New and Improved Script....plus, my process in inventing scripts
|From:||Barry Garcia <barry_garcia@...>|
|Date:||Friday, March 17, 2000, 14:10|
>Really beautiful! I wish I could have conscripts as beautiful as yours
>(but, except for Nosjhe which is beautiful only by chance :( , they are
>very ugly... Maybe the one I made for Itakian is not bad, I have to look
>it to see how it works in actual sentences).
Well I try to work at mine until I am satisfied with their look. If I am
not happy I keep working at it until I am happy. That's how I "beautify"
them in my minds eye. Perhaps i subconsciously try to make them pieces of
art, so they become aesthetically pleasing to others.
I actually think it's prettier in the calligraphic form than the
handwritten form. I'm starting to dislike the square form actually. It
just seems too blocky and coarse for my tastes.
I can give you a little insight as to the process I go through when making
a new script (this isn't a strict plan, this is how I usually do it, in no
1. Keep drawing symbols until I find a pleasing or eye catching image.
With my other more original scripts, it takes me several tries to get
something I like. If the script is derived as with Ranaka, i keep trying
different mutations until I find one that is pleasing. When I script I
draw the glyphs how I like them (although as evidence from response here,
and offlist people like them also). Sometimes I'll see a shape that looks
cool, and do an alphabet based off of that. I'll also use characters I
have used before (i am partial to a shape that is like a mirror image of
2. When I have enough symbols, I chart them up to see how they look
together. Usually this is when the more complex symbols get dropped or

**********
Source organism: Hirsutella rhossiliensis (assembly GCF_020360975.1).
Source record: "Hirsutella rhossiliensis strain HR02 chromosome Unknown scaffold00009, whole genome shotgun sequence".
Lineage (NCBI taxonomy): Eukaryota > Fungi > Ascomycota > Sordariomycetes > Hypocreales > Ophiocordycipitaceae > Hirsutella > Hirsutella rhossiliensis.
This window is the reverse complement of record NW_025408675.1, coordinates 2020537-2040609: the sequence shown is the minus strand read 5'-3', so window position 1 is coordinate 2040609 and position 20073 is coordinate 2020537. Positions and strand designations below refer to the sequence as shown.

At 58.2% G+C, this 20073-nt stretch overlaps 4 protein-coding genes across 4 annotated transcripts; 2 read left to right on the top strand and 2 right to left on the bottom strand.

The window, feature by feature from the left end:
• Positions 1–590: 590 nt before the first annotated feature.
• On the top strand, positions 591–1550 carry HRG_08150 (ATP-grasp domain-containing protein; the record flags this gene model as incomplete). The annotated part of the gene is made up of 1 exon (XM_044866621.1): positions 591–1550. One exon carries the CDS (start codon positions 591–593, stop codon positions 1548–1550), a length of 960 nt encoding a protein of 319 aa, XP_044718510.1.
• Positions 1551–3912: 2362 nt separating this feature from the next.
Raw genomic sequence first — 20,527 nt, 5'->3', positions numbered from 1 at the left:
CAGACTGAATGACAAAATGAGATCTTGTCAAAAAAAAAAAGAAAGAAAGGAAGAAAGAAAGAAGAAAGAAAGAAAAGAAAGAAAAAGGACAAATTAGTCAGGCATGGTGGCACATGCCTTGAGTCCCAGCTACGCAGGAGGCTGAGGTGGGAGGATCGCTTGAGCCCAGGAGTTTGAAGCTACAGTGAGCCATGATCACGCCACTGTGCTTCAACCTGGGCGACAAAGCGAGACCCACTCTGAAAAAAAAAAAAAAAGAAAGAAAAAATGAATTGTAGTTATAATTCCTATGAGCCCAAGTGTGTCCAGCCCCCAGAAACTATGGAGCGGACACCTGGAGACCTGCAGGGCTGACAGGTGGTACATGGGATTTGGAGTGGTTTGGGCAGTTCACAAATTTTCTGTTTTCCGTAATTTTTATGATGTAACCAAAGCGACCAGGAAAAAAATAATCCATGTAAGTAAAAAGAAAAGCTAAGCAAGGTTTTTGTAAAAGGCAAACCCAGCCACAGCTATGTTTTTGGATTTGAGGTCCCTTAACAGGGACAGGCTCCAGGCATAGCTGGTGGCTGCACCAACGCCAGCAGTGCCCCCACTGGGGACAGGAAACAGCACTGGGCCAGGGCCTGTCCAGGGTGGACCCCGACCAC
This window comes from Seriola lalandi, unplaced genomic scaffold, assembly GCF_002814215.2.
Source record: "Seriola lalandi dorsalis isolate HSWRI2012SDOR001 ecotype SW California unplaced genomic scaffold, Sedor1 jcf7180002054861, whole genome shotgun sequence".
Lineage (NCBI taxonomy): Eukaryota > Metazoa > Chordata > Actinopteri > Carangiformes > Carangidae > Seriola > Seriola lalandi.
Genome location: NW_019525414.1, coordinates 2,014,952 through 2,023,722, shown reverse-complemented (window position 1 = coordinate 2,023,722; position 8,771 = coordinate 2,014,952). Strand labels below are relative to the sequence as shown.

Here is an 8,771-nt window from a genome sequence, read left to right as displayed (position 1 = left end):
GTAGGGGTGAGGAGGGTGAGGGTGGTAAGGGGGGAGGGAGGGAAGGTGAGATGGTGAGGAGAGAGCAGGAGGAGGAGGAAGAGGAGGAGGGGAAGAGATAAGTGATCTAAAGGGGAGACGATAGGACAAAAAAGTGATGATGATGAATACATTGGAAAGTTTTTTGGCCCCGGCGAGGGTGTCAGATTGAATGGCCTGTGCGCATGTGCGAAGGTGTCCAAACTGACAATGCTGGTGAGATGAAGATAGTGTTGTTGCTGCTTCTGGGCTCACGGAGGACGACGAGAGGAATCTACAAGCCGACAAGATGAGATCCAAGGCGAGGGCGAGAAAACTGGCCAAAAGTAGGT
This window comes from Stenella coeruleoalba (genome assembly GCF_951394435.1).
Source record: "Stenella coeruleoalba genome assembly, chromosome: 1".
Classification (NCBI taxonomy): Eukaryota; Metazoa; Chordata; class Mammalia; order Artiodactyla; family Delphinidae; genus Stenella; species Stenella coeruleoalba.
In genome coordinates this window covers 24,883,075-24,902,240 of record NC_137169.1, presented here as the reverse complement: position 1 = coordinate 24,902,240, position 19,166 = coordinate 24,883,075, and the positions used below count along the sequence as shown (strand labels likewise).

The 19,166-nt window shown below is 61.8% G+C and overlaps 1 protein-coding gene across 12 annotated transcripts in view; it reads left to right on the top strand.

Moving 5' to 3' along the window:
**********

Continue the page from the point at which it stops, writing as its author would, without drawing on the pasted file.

simplified. This is also when I assign a sound to them. I usually assign a
sound to the letter if it looks like it goes with that letter (obviously
with ranaka I couldnt do that, so I had to tweak the mutations until It
looked like it went with that glyph). I also think about the shapes of
diacritics here also, and I experiment with different forms, seeing what
looks best (that is if the script uses them, like ranaka).
3. Find unity within the script. This means I try to keep them looking
"related" or like they go together. Usually very stiff looking symbols, or
overly rounded symbols get dropped or changed. In Ranaka, i didn't want
any symbols to look too much like Latin letters (a symbol resembling F
would be out of place, however the O shape is fitting with the style so
that's why I kept that shape). With Ranaka i had to make it look like it
was somewhat related to the other scripts of South East Asia also.
4. Keep a fair mix between stiffness and softness. Meaning, if a symbol is
too stiff and straight I drop it because it doesn't "feel" right to me. If
it is too rounded (with lots of loops and curls) it gets dropped or
simplified. If I find my alphabet is too full of hard looking letters I
either make new symbols or mutate them (you wont see me making a runic
script because they just look to hard and angular to me, and not soft
5. Write out different words to see how the lettering looks. Often I will
find one symbol that i didnt find in the previous steps that needs to be
changed. I'm usually happy by this point, but sometimes i'm not fully
satisfied (i'm not too happy about 'i' in ranaka, but after seeing the
calligraphic form it's beginning to grow on me ;)).
6. Invent different styles. This is where I find out what style looks best
with each script (obviously the calligraphic style goes well with ranaka).
Some styles I find dont fit, and others make the script look much nicer
than handwritten form (as with ranaka). This is where my creativeness gets
a chance to play.
Anyway, this is how I usually go about the process of making up a new
script. It's a little more detailed in reality, but that's the basics of
what I do. This of course isn't a strict, regimented outline, it's what I
can remember myself doing the last couple of times. I also hope this seems
coherent :). I should be in bed, but I just can't sleep right now....
It's worth the risk of burning, to have a second chance...